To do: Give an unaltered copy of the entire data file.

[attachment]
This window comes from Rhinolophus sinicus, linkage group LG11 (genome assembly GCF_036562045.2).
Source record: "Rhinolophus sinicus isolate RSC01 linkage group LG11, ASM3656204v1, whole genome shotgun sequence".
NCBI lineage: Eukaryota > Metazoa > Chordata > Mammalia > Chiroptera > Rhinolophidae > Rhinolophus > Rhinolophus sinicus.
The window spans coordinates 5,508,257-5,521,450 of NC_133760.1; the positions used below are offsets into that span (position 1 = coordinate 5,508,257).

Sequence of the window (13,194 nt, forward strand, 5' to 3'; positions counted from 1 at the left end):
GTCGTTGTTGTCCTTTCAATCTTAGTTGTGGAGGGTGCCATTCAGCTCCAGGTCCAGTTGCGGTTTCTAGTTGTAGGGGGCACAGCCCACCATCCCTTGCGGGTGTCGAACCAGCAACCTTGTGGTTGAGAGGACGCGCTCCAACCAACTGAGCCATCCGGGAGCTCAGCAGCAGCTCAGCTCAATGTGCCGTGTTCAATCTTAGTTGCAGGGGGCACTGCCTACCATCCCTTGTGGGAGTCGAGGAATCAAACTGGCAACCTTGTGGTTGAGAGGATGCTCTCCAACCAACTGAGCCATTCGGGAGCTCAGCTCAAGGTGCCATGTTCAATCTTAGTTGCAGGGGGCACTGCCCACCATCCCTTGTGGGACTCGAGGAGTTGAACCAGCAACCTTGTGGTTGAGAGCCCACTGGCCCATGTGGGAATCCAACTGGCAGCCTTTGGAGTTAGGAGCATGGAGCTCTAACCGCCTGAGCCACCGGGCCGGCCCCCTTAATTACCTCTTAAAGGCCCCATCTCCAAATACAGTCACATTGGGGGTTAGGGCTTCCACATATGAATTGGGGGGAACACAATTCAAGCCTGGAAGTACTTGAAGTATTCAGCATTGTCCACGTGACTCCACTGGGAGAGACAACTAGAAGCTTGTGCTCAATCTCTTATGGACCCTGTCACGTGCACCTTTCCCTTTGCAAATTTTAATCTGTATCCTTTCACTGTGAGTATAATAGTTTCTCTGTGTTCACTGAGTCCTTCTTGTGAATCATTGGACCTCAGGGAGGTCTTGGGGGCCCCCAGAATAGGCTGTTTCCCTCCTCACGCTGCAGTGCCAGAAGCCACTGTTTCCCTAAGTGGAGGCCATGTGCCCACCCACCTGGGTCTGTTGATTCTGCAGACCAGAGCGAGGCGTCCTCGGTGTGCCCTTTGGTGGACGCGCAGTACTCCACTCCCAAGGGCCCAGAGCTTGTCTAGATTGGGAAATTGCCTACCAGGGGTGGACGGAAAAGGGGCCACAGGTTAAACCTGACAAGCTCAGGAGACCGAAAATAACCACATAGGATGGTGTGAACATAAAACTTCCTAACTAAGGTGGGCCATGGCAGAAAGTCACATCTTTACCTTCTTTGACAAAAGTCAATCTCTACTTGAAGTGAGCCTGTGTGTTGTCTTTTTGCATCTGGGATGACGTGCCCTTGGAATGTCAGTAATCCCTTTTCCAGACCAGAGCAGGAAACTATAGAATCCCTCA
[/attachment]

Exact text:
This window comes from Rhinolophus sinicus, linkage group LG11 (genome assembly GCF_036562045.2).
Source record: "Rhinolophus sinicus isolate RSC01 linkage group LG11, ASM3656204v1, whole genome shotgun sequence".
NCBI lineage: Eukaryota > Metazoa > Chordata > Mammalia > Chiroptera > Rhinolophidae > Rhinolophus > Rhinolophus sinicus.
The window spans coordinates 5,508,257-5,521,450 of NC_133760.1; the positions used below are offsets into that span (position 1 = coordinate 5,508,257).

Sequence of the window (13,194 nt, forward strand, 5' to 3'; positions counted from 1 at the left end):
GTCGTTGTTGTCCTTTCAATCTTAGTTGTGGAGGGTGCCATTCAGCTCCAGGTCCAGTTGCGGTTTCTAGTTGTAGGGGGCACAGCCCACCATCCCTTGCGGGTGTCGAACCAGCAACCTTGTGGTTGAGAGGACGCGCTCCAACCAACTGAGCCATCCGGGAGCTCAGCAGCAGCTCAGCTCAATGTGCCGTGTTCAATCTTAGTTGCAGGGGGCACTGCCTACCATCCCTTGTGGGAGTCGAGGAATCAAACTGGCAACCTTGTGGTTGAGAGGATGCTCTCCAACCAACTGAGCCATTCGGGAGCTCAGCTCAAGGTGCCATGTTCAATCTTAGTTGCAGGGGGCACTGCCCACCATCCCTTGTGGGACTCGAGGAGTTGAACCAGCAACCTTGTGGTTGAGAGCCCACTGGCCCATGTGGGAATCCAACTGGCAGCCTTTGGAGTTAGGAGCATGGAGCTCTAACCGCCTGAGCCACCGGGCCGGCCCCCTTAATTACCTCTTAAAGGCCCCATCTCCAAATACAGTCACATTGGGGGTTAGGGCTTCCACATATGAATTGGGGGGAACACAATTCAAGCCTGGAAGTACTTGAAGTATTCAGCATTGTCCACGTGACTCCACTGGGAGAGACAACTAGAAGCTTGTGCTCAATCTCTTATGGACCCTGTCACGTGCACCTTTCCCTTTGCAAATTTTAATCTGTATCCTTTCACTGTGAGTATAATAGTTTCTCTGTGTTCACTGAGTCCTTCTTGTGAATCATTGGACCTCAGGGAGGTCTTGGGGGCCCCCAGAATAGGCTGTTTCCCTCCTCACGCTGCAGTGCCAGAAGCCACTGTTTCCCTAAGTGGAGGCCATGTGCCCACCCACCTGGGTCTGTTGATTCTGCAGACCAGAGCGAGGCGTCCTCGGTGTGCCCTTTGGTGGACGCGCAGTACTCCACTCCCAAGGGCCCAGAGCTTGTCTAGATTGGGAAATTGCCTACCAGGGGTGGACGGAAAAGGGGCCACAGGTTAAACCTGACAAGCTCAGGAGACCGAAAATAACCACATAGGATGGTGTGAACATAAAACTTCCTAACTAAGGTGGGCCATGGCAGAAAGTCACATCTTTACCTTCTTTGACAAAAGTCAATCTCTACTTGAAGTGAGCCTGTGTGTTGTCTTTTTGCATCTGGGATGACGTGCCCTTGGAATGTCAGTAATCCCTTTTCCAGACCAGAGCAGGAAACTATAGAATCCCTCA